Monday, October 17, 2011

A Voters' Bill of Rights

July 26, 2006 (an old post, but still timely)
By Brian Lynch

FIRST: We should amend the US Constitution to abolish the electoral
college and institute direct popular elections for US President. This
way, every state would be in play during the Presidential election

SECOND: We should add an amendment to the US Constitution making the
act of voting, and the counting of an individuals vote, a protected
right for all United States citizens. This would allow individuals to
bring federal suit against their state government when their voting
rights have been abridged.

THIRD: Once our voting rights have been constitutionally secured on a
federal level, state and local government entities should not be
granted final authority to decide for us on the methods and means used
to register voters, screen voters at the polling stations or to cast
and count our votes. The voting process doesn't belong to the states,
or to political parties or to local government administrations. It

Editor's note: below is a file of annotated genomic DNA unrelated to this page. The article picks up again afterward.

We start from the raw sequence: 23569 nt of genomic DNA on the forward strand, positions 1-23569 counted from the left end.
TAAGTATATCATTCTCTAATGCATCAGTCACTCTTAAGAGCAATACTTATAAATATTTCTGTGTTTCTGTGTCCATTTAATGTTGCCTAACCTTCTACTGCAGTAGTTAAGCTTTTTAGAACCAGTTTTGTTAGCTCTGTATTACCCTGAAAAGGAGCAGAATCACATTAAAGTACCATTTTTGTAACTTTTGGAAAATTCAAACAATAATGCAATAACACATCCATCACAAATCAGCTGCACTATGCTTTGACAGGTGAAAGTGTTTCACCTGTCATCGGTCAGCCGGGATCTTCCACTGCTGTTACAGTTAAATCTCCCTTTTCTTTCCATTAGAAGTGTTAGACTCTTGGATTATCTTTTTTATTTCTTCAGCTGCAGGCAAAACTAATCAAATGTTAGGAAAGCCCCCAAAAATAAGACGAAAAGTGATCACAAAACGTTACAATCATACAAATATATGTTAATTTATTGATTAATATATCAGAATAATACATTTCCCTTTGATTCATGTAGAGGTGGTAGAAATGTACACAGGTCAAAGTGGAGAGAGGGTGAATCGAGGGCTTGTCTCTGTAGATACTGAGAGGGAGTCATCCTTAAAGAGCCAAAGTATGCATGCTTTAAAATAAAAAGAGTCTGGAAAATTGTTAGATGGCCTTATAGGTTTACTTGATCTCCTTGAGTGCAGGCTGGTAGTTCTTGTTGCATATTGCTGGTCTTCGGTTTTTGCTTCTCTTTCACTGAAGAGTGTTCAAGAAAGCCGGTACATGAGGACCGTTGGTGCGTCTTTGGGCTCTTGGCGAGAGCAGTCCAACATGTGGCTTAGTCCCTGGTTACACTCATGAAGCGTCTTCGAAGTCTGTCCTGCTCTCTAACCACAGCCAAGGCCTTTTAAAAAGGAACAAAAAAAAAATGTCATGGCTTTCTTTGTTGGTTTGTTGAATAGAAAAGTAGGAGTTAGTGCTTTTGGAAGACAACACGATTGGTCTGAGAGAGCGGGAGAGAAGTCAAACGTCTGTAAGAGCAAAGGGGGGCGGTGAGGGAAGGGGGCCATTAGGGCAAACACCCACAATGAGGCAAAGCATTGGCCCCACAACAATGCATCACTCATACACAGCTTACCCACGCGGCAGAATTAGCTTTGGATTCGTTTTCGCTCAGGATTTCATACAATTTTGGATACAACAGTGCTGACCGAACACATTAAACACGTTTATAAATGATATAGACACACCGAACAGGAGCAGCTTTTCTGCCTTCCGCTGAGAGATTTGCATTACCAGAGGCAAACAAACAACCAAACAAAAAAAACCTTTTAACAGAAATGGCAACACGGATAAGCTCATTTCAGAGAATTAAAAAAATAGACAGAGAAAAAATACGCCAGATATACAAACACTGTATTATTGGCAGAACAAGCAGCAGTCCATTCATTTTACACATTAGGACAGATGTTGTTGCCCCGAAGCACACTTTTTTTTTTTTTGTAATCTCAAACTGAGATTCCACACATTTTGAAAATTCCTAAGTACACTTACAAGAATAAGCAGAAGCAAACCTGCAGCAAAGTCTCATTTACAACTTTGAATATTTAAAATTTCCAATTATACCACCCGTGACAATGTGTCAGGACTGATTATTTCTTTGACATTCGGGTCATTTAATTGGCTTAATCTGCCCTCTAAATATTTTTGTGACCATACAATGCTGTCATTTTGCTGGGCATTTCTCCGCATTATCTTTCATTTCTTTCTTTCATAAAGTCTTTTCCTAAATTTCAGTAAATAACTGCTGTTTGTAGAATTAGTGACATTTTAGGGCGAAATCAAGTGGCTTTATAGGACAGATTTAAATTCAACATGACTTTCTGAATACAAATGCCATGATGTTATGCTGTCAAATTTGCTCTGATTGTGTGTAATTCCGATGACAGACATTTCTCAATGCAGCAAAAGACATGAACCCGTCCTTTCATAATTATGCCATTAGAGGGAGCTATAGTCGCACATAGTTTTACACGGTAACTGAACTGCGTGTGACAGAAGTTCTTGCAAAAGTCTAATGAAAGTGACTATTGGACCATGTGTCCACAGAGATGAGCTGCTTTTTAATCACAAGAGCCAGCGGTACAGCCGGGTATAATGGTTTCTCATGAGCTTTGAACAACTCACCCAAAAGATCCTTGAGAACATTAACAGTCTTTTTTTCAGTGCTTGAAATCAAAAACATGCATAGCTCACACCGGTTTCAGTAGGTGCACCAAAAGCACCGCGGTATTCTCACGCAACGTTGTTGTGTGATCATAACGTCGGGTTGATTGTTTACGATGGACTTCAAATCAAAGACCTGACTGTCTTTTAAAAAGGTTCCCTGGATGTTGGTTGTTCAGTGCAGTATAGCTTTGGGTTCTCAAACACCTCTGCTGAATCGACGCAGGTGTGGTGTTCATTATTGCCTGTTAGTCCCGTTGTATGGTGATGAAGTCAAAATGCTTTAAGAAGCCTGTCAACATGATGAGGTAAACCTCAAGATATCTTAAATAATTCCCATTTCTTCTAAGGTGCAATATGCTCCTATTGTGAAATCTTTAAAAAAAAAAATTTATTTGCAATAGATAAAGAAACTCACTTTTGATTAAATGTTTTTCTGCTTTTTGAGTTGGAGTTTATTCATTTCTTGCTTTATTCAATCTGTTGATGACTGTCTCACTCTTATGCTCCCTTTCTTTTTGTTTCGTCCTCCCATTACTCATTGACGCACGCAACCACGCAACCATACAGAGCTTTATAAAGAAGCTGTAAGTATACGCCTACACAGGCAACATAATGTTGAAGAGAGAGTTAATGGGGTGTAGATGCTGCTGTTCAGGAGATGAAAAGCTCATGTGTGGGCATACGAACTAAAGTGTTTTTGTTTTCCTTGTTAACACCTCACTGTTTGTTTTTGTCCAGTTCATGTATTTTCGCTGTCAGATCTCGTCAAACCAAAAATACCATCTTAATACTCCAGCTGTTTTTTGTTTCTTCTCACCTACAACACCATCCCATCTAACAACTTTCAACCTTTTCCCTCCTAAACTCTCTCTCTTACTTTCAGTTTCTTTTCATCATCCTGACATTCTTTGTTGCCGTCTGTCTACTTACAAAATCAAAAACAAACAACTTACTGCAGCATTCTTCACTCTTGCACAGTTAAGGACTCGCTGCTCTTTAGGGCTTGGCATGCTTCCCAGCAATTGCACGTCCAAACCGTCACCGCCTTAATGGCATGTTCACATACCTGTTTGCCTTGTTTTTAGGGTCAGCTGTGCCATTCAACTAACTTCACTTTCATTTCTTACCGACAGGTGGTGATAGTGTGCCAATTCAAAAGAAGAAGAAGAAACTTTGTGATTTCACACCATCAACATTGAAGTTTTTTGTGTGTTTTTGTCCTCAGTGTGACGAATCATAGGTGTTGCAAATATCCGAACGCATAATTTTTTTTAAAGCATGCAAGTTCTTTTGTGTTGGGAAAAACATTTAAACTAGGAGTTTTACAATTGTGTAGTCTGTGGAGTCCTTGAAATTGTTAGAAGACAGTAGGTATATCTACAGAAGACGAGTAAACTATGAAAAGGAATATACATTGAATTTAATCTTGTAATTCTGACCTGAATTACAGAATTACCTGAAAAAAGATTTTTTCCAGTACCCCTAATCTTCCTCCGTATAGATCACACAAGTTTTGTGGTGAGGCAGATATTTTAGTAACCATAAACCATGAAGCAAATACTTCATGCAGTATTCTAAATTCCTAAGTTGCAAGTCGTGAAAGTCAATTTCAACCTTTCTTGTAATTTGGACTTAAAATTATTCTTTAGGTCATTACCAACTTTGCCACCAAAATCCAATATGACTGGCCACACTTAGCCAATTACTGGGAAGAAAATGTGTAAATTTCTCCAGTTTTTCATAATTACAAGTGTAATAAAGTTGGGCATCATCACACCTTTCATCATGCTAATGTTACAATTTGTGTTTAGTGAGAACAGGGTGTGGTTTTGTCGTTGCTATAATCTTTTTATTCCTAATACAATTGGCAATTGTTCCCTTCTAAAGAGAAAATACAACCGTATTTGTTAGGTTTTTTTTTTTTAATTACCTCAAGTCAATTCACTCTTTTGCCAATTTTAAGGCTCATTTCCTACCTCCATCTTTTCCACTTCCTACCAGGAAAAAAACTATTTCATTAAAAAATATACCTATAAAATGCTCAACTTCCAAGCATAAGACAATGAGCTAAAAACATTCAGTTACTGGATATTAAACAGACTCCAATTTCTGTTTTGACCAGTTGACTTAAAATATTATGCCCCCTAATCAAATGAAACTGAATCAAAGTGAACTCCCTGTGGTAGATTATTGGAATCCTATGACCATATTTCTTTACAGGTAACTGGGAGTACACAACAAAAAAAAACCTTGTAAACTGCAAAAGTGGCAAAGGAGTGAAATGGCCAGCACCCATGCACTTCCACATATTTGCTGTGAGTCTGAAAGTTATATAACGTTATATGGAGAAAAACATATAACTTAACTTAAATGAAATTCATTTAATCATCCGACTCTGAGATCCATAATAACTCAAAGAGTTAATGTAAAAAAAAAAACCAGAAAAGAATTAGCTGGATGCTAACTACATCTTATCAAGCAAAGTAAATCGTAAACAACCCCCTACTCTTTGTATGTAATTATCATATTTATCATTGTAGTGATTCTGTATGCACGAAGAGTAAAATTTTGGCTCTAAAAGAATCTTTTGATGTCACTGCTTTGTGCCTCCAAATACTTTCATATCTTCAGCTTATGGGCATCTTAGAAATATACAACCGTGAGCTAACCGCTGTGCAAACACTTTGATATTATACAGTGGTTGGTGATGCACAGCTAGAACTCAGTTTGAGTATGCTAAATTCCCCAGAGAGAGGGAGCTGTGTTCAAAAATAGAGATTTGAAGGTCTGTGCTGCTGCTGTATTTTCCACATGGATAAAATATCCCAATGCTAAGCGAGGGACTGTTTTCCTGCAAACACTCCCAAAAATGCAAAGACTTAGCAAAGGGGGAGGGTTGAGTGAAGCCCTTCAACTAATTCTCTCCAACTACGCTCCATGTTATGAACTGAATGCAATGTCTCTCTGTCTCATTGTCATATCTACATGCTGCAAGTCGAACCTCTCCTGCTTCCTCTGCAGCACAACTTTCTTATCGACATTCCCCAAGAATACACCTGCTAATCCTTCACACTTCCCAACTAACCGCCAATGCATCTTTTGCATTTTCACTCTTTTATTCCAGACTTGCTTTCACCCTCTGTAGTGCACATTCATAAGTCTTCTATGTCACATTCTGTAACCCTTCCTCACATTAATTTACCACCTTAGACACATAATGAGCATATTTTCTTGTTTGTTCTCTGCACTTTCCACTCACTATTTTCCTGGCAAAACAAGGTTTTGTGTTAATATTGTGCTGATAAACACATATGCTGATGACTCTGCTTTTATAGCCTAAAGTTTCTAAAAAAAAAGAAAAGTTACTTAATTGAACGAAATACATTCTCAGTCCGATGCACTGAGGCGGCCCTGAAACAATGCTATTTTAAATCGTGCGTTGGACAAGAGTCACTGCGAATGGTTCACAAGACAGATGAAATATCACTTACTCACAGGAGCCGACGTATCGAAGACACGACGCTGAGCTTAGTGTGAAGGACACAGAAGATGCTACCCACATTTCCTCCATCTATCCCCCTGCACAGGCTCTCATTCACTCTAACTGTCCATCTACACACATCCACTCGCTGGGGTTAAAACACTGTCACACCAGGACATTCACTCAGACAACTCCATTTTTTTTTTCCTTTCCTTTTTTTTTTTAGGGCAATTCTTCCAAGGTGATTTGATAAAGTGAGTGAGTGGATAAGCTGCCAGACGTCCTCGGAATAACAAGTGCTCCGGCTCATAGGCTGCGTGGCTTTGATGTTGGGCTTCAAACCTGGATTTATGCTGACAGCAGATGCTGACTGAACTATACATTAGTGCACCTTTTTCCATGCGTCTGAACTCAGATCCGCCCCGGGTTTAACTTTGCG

certainly doesn't belong to a handful of private corporations.
Ownership of the voting process belongs to all the people and is
nontransferable. Governments instead should obtain our consent as to
the means and methods we wish to employ in casting and counting votes.
Voting practices and procedures should all be subject to approval
through statewide public referendums.

FOURTH: Federal law should require that every vote cast must be
recorded in writing on a visible paper ballot. When it comes to
casting or counting votes, democracy only exists on paper. We can only
agree on a vote we can see.

Electronic voting machines, if they are to be used, must be required to
print out "official paper ballots" -- not just receipts. The
"official" vote count should come from a publicly witnessed hand
counts of those paper ballots in any race where any candidate requests
a hand count (no legal threshold limitations). The computer tallied
vote count should only be sufficient, and become the official tally,
if all of the candidates for a particular office accept the outcome
of an election based on electronically counted votes. A hand count of
official printed ballots should be any candidate's right, not something
for which they have to file a law suit. A candidate should be entitled
to request and receive hand counted ballots in a specific polling
places, or in specificed voting district or in an entire county or
state. The ability of a candidate to validate the vote count anywhere
and any time is precisely the sort of checks and balances we need to
have full confidence in our democracy.

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